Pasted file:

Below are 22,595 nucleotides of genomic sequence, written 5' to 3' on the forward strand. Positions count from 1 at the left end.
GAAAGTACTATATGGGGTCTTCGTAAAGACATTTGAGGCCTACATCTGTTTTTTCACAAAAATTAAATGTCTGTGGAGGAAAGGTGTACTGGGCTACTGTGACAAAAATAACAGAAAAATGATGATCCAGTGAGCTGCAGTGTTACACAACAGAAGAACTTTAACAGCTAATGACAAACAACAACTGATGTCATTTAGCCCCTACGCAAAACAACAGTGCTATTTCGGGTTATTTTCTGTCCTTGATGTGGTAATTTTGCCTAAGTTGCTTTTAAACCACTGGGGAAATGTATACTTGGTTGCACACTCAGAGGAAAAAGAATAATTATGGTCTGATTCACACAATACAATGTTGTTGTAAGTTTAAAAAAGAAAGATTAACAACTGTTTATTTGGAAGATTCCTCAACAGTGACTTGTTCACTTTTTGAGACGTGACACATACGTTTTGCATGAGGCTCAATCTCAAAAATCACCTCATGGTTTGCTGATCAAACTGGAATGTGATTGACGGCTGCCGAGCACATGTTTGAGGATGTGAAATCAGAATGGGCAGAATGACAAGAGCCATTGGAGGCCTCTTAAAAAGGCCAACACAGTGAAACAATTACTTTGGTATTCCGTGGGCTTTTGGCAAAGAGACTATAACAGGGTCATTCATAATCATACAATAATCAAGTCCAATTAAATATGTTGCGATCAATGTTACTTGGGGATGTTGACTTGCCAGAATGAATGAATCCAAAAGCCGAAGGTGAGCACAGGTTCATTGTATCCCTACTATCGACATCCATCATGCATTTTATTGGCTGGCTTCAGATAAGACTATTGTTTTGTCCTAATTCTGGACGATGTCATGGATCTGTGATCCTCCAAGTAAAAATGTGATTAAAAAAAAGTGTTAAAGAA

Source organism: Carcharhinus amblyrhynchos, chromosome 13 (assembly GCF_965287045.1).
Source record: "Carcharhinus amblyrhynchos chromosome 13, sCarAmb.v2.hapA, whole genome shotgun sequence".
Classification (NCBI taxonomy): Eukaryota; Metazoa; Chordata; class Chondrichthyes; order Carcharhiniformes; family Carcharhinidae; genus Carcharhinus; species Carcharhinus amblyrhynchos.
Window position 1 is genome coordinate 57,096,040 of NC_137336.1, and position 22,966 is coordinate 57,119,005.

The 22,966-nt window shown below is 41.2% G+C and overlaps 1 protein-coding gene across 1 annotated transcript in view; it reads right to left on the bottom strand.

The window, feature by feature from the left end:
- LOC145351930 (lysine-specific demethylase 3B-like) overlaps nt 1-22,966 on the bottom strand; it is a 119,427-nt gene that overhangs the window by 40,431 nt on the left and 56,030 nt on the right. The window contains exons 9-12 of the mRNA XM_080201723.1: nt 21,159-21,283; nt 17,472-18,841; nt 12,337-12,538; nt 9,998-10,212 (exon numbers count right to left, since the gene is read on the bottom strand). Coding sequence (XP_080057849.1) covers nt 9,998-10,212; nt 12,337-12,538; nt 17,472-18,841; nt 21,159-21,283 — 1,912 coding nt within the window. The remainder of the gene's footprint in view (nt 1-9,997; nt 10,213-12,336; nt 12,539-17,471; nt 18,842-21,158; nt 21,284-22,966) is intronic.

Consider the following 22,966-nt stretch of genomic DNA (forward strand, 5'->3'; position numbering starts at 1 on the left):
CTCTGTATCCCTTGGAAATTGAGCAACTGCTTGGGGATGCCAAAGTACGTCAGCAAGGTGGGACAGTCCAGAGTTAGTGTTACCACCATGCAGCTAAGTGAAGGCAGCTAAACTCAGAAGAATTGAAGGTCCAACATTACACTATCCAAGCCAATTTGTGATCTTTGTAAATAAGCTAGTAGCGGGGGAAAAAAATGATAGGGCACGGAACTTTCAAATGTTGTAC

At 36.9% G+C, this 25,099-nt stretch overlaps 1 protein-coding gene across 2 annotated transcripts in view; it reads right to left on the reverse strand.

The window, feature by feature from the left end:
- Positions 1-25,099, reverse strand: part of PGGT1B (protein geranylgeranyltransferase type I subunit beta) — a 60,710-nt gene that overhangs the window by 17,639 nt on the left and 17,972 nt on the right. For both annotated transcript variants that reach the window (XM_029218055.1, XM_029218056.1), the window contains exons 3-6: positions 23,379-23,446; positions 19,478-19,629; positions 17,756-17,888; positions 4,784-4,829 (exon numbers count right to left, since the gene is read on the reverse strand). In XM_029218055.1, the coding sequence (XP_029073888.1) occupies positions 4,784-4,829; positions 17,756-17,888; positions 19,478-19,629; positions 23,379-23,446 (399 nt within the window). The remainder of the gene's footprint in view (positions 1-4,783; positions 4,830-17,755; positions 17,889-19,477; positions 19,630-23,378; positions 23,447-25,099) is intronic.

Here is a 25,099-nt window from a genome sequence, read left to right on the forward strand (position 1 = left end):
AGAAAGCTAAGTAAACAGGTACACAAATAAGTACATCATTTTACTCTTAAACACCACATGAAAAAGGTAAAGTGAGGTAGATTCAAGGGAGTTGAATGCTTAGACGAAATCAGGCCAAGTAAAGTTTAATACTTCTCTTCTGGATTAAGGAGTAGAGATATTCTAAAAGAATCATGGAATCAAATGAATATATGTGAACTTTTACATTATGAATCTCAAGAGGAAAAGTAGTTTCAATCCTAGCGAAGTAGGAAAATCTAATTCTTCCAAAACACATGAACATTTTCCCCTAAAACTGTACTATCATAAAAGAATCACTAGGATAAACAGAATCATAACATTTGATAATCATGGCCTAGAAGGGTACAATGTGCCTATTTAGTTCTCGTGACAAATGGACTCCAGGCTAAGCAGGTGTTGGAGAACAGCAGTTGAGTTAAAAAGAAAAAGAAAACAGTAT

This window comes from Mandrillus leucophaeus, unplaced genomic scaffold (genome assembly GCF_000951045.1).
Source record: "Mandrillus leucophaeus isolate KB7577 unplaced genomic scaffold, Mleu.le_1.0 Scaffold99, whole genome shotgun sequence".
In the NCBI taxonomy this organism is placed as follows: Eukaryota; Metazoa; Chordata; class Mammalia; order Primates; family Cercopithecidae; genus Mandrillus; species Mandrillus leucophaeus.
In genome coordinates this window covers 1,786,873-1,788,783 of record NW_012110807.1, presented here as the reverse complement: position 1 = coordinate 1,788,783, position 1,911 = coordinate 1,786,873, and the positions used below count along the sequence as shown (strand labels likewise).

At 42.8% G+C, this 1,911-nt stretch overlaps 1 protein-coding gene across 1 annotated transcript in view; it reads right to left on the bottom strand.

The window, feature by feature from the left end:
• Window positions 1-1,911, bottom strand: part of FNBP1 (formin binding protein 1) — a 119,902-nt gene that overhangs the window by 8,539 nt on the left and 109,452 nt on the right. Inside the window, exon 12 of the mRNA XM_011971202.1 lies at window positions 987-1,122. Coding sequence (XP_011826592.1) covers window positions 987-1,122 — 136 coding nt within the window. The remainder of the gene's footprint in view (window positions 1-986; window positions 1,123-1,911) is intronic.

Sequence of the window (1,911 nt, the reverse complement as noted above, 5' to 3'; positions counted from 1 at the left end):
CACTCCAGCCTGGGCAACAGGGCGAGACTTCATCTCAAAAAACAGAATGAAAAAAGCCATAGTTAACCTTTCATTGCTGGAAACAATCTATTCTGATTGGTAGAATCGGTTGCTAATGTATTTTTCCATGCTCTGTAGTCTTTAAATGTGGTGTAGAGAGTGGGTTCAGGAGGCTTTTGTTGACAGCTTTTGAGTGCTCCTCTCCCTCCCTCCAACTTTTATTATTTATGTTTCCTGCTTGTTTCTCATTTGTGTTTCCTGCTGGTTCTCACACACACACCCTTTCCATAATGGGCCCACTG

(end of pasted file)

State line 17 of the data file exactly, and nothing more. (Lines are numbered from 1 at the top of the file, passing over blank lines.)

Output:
This window comes from Mandrillus leucophaeus, unplaced genomic scaffold (genome assembly GCF_000951045.1).